Read With Your Family Today

“The more that you read, the more things you will know. The more that you learn, the more places you’ll go,” writes Dr. Seuss, American author Theodor Seuss Geisel, in his book I Can Read With My Eyes Shut!. Seuss shares in this one of his more than 60 books not only how reading is fun but is also a useful tool to acquire knowledge.

The National Education Association has adopted Dr. Seuss’ birth date of March 2 for the largest reading party on the planet, Read Across America. Every year, the annual reading motivation and awareness program calls for every child in every community to celebrate reading on Dr. Seuss’ birthday. They do so with family literacy events, design contests, pajama and pillow days, and even more creative initiatives and activities, encouraging families to continue reading all 365 days of the year. This program also aligns with National Reading Group Month, an initiative of the Women’s National Book Association to promote literacy and a love of reading during the month of March.

Motivating families to read is important. Reading is not only a fun and imaginative activity for children, opening doors to new worlds, but builds their language and communications skills, too. Reading assists younger readers in recognizing letters and sounds. It helps them begin identifying unfamiliar words from the surrounding context of other known words. Older readers learn to understand sentence structure as well as the organization structure of a written work. Reading helps them grasp ideas, understand inferences, and comprehend complex discussions. Reading at home may also influence higher math scores later in school, according to an Educational Testing Services study!

In addition to reading at home, some children enjoy quality preschool programs, gaining necessary skills to succeed in kindergarten. Yet many, especially those from low-income or troubled homes, have not been given these quality early literacy experiences. While students have widely varying early childhood experiences, it is critical they learn to read at an early age as proficiency by third grade is a crucial marker in a child’s educational development. Third graders who are not proficient readers are four times more likely than their peers to drop out before finishing high school, according to an Annie E. Casey Foundation study. State of Ohio research also shows students who are proficient readers by the end of third grade are five times more successful in achieving college and career readiness as their non-proficient peers.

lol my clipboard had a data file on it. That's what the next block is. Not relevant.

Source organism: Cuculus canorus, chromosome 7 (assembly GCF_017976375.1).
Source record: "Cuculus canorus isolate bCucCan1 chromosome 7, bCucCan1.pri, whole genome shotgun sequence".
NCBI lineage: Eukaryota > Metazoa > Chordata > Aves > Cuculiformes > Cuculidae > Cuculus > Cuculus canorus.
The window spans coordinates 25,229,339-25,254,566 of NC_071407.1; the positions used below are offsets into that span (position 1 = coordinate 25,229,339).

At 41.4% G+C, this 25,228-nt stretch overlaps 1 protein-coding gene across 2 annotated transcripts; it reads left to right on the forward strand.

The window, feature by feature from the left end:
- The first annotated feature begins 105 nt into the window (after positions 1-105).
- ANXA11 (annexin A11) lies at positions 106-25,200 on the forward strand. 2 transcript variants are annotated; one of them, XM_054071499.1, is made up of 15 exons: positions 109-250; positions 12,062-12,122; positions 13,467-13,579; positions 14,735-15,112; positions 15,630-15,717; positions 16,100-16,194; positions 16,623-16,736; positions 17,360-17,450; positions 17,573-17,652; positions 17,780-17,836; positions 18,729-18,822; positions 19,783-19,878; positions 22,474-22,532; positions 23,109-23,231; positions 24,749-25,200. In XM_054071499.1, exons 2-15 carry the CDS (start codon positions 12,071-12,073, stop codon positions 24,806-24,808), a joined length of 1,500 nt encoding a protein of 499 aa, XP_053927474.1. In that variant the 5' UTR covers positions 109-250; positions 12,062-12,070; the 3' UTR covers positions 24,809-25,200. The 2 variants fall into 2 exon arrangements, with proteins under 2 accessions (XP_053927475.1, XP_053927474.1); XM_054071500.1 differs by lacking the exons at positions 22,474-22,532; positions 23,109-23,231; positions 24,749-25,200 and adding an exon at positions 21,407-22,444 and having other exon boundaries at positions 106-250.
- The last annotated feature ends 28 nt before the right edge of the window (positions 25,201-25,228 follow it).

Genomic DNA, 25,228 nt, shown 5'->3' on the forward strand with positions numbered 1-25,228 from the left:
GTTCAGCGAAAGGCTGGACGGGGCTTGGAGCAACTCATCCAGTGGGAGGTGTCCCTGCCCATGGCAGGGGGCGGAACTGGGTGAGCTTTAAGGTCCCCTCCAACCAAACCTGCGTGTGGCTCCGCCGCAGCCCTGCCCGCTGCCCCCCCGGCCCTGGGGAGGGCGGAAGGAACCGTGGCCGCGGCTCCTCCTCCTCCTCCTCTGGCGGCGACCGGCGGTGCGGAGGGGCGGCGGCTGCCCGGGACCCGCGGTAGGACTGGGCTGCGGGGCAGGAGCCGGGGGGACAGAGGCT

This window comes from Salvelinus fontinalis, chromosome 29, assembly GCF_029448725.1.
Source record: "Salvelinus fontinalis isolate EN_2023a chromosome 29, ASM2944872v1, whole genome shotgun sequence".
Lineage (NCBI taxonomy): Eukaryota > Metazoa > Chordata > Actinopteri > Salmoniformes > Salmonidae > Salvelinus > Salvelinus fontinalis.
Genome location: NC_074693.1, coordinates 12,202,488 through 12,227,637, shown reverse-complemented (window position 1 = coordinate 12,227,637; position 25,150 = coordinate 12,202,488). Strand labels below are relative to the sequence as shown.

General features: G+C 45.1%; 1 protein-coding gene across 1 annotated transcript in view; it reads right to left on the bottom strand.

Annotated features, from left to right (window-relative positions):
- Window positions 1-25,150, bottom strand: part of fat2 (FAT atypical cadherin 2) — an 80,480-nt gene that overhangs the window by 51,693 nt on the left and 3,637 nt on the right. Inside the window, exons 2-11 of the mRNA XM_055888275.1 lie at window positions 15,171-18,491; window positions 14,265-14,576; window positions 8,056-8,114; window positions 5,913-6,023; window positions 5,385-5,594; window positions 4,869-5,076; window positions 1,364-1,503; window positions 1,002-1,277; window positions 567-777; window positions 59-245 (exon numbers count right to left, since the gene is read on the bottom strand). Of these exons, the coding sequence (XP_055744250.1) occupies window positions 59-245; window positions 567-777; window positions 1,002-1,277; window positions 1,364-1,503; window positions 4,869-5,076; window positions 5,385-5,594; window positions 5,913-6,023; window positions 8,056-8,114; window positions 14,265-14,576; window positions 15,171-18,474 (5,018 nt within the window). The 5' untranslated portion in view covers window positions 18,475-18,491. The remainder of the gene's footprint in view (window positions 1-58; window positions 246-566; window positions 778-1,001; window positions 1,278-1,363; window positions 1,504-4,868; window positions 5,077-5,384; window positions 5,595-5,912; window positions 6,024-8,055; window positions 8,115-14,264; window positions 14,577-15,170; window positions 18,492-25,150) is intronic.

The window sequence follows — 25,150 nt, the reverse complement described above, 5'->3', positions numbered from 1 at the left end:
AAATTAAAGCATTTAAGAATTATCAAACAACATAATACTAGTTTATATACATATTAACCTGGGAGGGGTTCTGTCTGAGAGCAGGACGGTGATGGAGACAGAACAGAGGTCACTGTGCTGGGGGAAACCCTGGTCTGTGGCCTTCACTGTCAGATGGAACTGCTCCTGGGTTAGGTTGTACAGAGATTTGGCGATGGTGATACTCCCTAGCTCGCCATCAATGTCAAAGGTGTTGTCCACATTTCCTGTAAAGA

The Ohio Department of Education is attempting to combat this challenge through the Third Grade Reading Guarantee. The program measures children’s reading skills at the beginning of kindergarten, first and second grades, then provides individualized services, such as tutoring, tailored reading and vocabulary instruction, to ensure they can pass a state reading assessment before being promoted to fourth grade.

It’s never too early to start children reading. Helping improve even early skills, through activities such as letter naming and sounds, rhyming and sing-along games, and repetitive readings can jumpstart a child’s developmental journey. And reading for and with older children will certainly help them in school as well as later in life. So, join us in celebrating Read Across America and National Reading Group Month by reading some books with your family today!